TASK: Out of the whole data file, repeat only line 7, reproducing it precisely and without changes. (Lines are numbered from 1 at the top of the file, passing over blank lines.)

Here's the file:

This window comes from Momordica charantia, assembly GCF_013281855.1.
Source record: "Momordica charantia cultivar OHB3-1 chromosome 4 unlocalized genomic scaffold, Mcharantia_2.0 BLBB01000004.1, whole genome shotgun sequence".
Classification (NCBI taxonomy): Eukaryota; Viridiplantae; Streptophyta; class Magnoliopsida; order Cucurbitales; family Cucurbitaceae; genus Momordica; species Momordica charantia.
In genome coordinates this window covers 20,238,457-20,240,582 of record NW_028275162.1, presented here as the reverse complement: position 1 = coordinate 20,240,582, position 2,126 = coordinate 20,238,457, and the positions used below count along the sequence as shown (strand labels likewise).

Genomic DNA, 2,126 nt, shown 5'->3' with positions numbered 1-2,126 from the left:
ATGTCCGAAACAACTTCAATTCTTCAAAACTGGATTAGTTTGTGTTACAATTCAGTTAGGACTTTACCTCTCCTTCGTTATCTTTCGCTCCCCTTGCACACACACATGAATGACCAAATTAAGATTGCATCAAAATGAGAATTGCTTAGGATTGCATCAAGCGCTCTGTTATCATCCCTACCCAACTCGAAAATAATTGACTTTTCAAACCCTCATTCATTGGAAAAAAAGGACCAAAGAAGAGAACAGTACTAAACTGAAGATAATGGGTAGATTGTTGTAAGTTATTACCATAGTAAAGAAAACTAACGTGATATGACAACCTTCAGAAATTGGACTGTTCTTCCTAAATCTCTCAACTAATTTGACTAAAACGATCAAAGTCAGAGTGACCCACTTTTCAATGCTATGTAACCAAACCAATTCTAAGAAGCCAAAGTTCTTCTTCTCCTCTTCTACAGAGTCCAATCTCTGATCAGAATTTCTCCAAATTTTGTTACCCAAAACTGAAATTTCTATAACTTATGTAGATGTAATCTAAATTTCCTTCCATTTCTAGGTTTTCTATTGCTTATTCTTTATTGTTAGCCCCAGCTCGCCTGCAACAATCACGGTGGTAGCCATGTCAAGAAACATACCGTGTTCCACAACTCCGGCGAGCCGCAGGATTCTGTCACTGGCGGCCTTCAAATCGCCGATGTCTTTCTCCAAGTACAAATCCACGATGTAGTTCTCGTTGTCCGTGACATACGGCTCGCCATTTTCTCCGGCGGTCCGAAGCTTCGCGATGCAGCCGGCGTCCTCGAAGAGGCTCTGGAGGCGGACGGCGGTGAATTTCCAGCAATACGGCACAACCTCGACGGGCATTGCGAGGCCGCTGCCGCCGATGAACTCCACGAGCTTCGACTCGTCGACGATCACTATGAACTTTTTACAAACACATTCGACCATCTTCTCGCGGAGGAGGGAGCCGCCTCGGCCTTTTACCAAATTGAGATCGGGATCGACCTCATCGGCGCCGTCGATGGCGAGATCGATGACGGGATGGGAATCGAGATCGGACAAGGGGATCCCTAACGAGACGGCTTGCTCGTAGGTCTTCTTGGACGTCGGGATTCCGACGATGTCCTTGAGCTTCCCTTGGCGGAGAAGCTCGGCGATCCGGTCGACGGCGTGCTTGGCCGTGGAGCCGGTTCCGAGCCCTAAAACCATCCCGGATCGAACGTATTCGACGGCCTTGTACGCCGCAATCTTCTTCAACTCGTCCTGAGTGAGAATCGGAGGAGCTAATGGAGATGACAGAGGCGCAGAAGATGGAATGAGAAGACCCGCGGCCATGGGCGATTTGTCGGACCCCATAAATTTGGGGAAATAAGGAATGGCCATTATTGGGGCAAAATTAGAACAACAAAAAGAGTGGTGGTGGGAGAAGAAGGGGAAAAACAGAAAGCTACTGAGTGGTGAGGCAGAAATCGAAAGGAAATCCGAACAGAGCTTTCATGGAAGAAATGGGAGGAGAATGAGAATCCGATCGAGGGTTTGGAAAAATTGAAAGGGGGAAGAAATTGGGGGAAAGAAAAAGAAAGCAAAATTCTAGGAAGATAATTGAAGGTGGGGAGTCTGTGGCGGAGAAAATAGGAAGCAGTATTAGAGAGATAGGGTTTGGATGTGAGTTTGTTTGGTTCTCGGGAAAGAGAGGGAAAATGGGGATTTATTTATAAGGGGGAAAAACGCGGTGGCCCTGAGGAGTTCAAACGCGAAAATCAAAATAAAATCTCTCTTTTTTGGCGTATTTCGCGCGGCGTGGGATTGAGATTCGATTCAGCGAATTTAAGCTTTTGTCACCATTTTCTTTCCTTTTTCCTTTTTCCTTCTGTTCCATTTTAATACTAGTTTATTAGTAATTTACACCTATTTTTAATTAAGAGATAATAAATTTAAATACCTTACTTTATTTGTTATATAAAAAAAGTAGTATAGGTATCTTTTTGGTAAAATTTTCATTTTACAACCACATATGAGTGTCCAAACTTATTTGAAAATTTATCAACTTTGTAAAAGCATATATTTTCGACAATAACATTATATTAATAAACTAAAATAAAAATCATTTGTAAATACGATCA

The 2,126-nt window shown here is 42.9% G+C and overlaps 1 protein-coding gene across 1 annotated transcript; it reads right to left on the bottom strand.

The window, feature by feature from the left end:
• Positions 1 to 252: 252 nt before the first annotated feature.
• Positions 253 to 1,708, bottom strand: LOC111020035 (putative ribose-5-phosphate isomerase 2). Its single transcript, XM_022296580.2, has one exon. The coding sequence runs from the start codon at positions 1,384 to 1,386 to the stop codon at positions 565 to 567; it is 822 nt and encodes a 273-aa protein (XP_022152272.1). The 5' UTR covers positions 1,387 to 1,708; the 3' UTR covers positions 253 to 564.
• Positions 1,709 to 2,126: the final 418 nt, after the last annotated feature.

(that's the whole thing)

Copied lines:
The 2,126-nt window shown here is 42.9% G+C and overlaps 1 protein-coding gene across 1 annotated transcript; it reads right to left on the bottom strand.